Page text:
Much is being discussed about life work balance. I would not be so foolish as to take an opposing view on the necessity of our industry (not just the theatre—but the entire performing arts community) finding pathways to a better point of balance. I will however write about the direction of some of the discussions happening. The discussion seems to be focusing on five-day weeks and shorter days as a panacea for providing life work balance.
Presuming that we are not seeking less rehearsal / development / exploration time for the art, we would then be talking about extended engagement periods. Not a bad way to go—(finances aside)—if you are in a major centre where your creative team live.
For rural, remote communities, and for smaller cities, extended rehearsal time may in fact add strains to life—especially family life. My company currently engages actors for eight week contracts to complete roughly 120 hours of rehearsal, another approximately 20 hours of tech rehearsals and 31 performances.
We are on an island, and while we are a small city with a decent number of talented professionals locally, we also rely pretty extensively on a national talent pool. Out-of-town artists are required to be away from their principal residence for an extended period of time. Presuming again that we want to maintain an average of 40 hours or so a week in rehearsal time, would we (and others like us) then ask actors to be away from home for even longer stretches of time?
Moving away from rehearsals and overall contract length, I would like to also offer that a presumption that we could accomplish the same impact with audiences in a five day week rather than a six day week, also offers some challenges. While it is possible that my company could reach the same number of audience members most of the time with fewer performances; the data we have does show that for many of our shows we would not.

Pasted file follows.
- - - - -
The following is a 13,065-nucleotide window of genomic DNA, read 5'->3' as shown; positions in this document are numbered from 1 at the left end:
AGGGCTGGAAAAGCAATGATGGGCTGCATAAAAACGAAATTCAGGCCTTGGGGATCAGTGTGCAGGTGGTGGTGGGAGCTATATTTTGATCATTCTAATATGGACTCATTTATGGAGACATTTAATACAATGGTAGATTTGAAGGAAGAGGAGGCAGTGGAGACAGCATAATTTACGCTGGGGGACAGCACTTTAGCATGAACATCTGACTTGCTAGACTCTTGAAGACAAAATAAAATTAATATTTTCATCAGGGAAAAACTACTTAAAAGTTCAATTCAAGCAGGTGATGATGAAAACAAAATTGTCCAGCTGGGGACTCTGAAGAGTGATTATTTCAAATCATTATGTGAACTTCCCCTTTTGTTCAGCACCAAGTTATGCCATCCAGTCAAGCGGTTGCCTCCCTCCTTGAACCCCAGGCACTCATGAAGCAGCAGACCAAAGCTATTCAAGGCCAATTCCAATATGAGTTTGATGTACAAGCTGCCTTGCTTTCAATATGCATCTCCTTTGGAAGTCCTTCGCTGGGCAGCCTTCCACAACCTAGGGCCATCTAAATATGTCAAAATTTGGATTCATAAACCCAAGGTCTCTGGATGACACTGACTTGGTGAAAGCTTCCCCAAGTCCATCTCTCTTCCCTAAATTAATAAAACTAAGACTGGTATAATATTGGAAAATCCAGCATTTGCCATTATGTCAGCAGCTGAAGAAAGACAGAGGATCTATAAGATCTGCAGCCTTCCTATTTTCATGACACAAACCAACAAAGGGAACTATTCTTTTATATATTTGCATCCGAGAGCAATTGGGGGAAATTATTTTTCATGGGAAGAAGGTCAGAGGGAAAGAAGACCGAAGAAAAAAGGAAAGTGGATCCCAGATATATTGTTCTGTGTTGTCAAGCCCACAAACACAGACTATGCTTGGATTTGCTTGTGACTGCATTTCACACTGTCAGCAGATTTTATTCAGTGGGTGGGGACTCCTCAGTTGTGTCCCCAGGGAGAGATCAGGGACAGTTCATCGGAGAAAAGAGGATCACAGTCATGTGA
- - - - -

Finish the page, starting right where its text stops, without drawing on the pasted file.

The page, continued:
In the age of ticket sales needing to draw a majority (or at least significant portion) of our revenues, how do we find ways of paying are artists better? Which I believe plays a really significant part in providing life-work balance. Which day do we give up to ensure we reach the community we serve? In our case that would likely be Friday and Monday. -not an ideal way of moving to a five day week.
As artists, as companies, we share a responsibility to our audiences. They too need to be part of the conversation and solution. We rely on them for our livelihood. Perhaps we can reverse the stream of 24/7–365 consumerism. I suppose if anything should attempt it maybe it’s art. However, whether we like it or not, we are part of the consumer society and if we are to affect change we need to find a way to bring our audiences with us.
This is a short, starter conversation. It is a conversation that is particularly important and valuable. In each work day, we should be finding ways to provide the responsiveness to meet the needs of all of us, to have and respond to our life as well as our art. We should be particularly cognisant of the needs of mothers and other primary care givers. I wish I had an answer for improving balance in the lives of our artists and craftspeople. I don’t. But I do know that a single version approach can create as many issues as it solves.
Our current model of how we create the work, how we perform, how we become truly inclusive, and how we continue to move away from the culture of poverty requires dedicated and intensive conversation. That conversation can not start from a perspective of us versus them. It is not an artist against organization issue.
It is also not starting from the intractable position that organizations (and individuals) fall back on—‘we’ve always done it this way’. I believe that it also can not start from a one size fits all response. That the needs of our audiences, our community, our artists, our staff, must all be part of the discussion and solution. That voice must be given to each individual involved, in each process, in each circumstance.